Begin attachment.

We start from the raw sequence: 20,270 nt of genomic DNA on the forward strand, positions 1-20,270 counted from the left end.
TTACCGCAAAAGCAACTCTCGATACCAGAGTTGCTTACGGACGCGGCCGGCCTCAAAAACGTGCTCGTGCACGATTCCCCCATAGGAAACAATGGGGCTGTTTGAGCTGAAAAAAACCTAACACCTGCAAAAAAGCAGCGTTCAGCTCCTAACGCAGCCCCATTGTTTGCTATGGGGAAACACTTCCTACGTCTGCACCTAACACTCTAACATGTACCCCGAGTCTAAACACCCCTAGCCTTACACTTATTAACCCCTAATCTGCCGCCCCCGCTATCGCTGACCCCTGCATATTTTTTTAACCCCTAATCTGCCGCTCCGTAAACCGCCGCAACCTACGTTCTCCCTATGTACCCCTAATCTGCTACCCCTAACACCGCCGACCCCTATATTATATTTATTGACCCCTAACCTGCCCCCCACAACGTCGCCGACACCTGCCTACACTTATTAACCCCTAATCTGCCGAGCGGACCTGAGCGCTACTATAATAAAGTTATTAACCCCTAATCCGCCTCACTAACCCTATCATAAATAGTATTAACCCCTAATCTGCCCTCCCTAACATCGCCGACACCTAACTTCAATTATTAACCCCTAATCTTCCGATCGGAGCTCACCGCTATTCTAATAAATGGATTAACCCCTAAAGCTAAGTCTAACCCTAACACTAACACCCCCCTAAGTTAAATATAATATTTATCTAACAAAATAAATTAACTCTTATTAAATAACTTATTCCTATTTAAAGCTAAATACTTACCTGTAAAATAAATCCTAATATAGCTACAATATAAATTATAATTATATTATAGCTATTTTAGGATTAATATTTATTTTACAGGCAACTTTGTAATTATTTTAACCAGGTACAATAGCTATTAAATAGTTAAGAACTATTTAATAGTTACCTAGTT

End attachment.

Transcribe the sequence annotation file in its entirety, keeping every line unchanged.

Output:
We start from the raw sequence: 20,270 nt of genomic DNA on the forward strand, positions 1-20,270 counted from the left end.
TTACCGCAAAAGCAACTCTCGATACCAGAGTTGCTTACGGACGCGGCCGGCCTCAAAAACGTGCTCGTGCACGATTCCCCCATAGGAAACAATGGGGCTGTTTGAGCTGAAAAAAACCTAACACCTGCAAAAAAGCAGCGTTCAGCTCCTAACGCAGCCCCATTGTTTGCTATGGGGAAACACTTCCTACGTCTGCACCTAACACTCTAACATGTACCCCGAGTCTAAACACCCCTAGCCTTACACTTATTAACCCCTAATCTGCCGCCCCCGCTATCGCTGACCCCTGCATATTTTTTTAACCCCTAATCTGCCGCTCCGTAAACCGCCGCAACCTACGTTCTCCCTATGTACCCCTAATCTGCTACCCCTAACACCGCCGACCCCTATATTATATTTATTGACCCCTAACCTGCCCCCCACAACGTCGCCGACACCTGCCTACACTTATTAACCCCTAATCTGCCGAGCGGACCTGAGCGCTACTATAATAAAGTTATTAACCCCTAATCCGCCTCACTAACCCTATCATAAATAGTATTAACCCCTAATCTGCCCTCCCTAACATCGCCGACACCTAACTTCAATTATTAACCCCTAATCTTCCGATCGGAGCTCACCGCTATTCTAATAAATGGATTAACCCCTAAAGCTAAGTCTAACCCTAACACTAACACCCCCCTAAGTTAAATATAATATTTATCTAACAAAATAAATTAACTCTTATTAAATAACTTATTCCTATTTAAAGCTAAATACTTACCTGTAAAATAAATCCTAATATAGCTACAATATAAATTATAATTATATTATAGCTATTTTAGGATTAATATTTATTTTACAGGCAACTTTGTAATTATTTTAACCAGGTACAATAGCTATTAAATAGTTAAGAACTATTTAATAGTTACCTAGTT